The Transformation of Apple's Business Model

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Case Details:

Case Code : BSTR212
Case Length : 16 Pages
Pages Period : 1997-2005
Organization : Apple Computer Inc.
Pub Date : 2006
Teaching Note :Not Available
Countries : US
Industry : Media/PC

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This case study was compiled from published sources, and is intended to be used as a basis for class discussion. It is not intended to illustrate either effective or ineffective handling of a management situation. Nor is it a primary information source.

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The Transformation

According to Jobs, "The great thing is that Apple's DNA hasn't changed, the place where Apple has been standing for the last two decades is exactly where computer technology and the consumer electronics markets are converging.

So it's not like we're having to cross the river to go somewhere else; the other side of the river is coming to us." From being a manufacturer of PCs, Apple has slowly moved on to consumer devices. Analysts say the transition has been smooth. After the release of iPod, Apple ceased to be a hardware/software manufacturer - it stepped into the domain of consumer electronics. With the launch of iTunes Music Store, Apple became a media company. Richard Doherty, Analyst, Envisioneering Group said, "In the consumer electronics world, there's always talk now about Apple, the way people used to talk about Sony. At the water cooler or in board rooms, they're asking, 'What is Apple doing next?' or 'How do we stay out of their way?'"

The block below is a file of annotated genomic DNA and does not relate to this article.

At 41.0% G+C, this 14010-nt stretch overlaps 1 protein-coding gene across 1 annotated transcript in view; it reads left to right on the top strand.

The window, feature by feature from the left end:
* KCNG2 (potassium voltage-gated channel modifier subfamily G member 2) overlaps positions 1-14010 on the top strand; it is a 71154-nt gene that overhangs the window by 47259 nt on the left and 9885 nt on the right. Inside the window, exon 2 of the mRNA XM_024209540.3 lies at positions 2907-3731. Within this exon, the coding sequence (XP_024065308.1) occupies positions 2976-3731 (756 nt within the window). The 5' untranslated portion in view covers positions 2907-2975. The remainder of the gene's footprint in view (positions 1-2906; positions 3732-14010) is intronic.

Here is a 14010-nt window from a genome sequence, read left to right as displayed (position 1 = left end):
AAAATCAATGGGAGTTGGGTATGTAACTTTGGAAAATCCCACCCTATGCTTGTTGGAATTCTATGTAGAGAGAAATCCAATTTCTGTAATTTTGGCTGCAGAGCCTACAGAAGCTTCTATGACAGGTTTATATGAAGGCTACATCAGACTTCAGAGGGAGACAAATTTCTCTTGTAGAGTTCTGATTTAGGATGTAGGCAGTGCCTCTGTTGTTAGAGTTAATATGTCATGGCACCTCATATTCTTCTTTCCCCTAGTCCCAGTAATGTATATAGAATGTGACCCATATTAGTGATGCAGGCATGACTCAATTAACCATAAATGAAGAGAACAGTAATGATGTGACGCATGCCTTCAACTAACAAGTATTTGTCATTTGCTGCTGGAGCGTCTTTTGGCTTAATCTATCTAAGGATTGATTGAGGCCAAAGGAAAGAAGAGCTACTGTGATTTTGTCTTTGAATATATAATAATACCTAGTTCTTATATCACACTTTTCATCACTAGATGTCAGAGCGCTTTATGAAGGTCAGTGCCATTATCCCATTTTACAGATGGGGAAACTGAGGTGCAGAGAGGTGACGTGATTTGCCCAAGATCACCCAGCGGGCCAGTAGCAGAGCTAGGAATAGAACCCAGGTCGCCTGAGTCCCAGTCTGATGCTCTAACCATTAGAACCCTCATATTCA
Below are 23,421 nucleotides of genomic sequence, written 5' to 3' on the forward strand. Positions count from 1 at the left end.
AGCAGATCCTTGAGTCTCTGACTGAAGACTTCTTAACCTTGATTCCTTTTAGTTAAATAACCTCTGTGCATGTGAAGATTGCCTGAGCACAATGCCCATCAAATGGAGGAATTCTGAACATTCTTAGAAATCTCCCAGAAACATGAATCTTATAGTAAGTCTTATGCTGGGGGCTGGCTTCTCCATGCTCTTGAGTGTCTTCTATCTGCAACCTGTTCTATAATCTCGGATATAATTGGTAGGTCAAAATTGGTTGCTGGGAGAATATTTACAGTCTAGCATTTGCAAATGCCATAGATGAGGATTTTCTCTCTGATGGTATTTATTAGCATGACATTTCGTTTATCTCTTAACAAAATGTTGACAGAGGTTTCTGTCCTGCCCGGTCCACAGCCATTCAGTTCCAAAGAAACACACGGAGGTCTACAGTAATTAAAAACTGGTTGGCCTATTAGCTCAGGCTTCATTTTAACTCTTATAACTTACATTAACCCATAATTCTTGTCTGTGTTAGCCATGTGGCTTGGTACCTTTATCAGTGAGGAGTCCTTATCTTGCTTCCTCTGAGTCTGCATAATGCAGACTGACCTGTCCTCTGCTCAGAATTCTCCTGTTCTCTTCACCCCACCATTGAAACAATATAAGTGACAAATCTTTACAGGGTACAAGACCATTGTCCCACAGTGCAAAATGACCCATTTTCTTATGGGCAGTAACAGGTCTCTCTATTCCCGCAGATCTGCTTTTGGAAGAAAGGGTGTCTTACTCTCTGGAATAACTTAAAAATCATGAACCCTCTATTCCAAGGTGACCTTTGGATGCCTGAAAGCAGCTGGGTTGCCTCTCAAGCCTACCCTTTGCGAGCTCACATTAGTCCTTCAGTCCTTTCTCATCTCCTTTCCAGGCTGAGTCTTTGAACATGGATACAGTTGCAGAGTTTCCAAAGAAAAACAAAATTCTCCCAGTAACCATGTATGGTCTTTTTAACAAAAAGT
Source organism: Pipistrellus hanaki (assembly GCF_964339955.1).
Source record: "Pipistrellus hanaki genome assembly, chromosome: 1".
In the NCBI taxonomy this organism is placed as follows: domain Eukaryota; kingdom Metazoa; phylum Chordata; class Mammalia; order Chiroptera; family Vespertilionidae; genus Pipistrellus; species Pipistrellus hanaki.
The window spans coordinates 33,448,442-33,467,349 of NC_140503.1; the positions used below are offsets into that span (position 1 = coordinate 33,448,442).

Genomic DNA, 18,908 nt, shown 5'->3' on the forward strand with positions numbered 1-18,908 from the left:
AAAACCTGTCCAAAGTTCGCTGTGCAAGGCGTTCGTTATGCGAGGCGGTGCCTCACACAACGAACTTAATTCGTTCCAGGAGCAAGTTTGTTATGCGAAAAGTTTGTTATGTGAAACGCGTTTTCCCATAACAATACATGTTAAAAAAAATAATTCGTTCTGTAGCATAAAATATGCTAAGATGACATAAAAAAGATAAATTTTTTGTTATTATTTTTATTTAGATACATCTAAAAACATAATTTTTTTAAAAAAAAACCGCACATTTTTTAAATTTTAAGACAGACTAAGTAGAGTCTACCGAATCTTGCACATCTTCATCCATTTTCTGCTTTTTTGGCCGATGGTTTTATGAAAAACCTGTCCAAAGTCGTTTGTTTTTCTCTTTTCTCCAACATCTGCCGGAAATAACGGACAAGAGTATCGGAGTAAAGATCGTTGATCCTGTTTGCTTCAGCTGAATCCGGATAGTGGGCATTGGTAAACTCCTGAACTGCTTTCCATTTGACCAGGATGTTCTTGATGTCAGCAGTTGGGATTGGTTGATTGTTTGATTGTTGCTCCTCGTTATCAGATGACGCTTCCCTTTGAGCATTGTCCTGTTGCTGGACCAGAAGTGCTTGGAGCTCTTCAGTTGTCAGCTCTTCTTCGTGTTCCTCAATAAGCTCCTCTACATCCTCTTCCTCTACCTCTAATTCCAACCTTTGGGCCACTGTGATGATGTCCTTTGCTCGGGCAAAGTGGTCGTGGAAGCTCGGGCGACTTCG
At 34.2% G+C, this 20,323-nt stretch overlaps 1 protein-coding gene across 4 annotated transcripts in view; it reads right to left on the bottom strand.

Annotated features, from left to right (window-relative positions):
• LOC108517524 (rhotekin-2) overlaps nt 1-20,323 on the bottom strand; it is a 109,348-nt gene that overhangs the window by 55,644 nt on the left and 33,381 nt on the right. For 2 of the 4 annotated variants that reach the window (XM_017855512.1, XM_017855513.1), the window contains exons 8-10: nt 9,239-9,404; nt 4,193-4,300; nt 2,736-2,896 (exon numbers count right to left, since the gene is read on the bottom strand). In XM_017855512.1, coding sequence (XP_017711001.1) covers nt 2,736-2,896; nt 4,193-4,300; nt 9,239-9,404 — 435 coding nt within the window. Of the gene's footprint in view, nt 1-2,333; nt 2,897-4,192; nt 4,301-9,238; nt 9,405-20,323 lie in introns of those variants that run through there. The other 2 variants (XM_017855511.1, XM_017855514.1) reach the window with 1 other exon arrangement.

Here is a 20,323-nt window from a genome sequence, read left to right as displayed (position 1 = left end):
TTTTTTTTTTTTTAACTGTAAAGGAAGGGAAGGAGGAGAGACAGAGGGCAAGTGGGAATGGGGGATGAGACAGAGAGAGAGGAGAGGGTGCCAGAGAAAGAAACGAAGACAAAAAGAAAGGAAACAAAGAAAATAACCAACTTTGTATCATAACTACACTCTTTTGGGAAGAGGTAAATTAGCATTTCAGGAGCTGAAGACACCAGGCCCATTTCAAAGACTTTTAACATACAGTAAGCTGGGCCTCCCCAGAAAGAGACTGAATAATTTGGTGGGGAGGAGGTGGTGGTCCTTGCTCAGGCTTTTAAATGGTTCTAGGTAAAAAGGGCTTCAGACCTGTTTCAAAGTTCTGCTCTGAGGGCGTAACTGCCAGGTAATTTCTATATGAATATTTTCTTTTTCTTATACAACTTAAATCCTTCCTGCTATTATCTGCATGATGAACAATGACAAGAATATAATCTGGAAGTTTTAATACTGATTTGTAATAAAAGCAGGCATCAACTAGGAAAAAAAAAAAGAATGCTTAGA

The Road Ahead

After the introduction of iPod, the revenues of Apple grew from US$ 5.3 billion in 2001 to US$ 13.9 billion in 2005. During the same period, the share price of Apple rose 305% from less than US$ 10 to over US$ 40.

According to IDC, Apple's share in the US PC market was 4% in the first half of 2005, after being in the 2.5% to 3.7% range for several years. Of the total 4.5 million computers Apple sold in 2005; one million were to Windows users who had switched over to Mac. Analysts cited the 'halo effect' created by iPod as one of the reasons for the switchover. According to Charlie Wolf, Analyst, Needham & Company, "The strength of Apple's performance in 2006 will depend on how well they convert Windows users to the Mac." Apple could not leverage the early lead it had generated in the PC business by keeping the operating system proprietary. This gave Microsoft and Intel the opportunity to go forward and capture market share...


Exhibit I: Apple's Ten Year Financial Summary (1996-2005)
Exhibit II: Apple - Five Year Financial Highlights (2001-05)
Exhibit III: New Products From Apple
Exhibit IV: Apple's Share Price (1996-2005)

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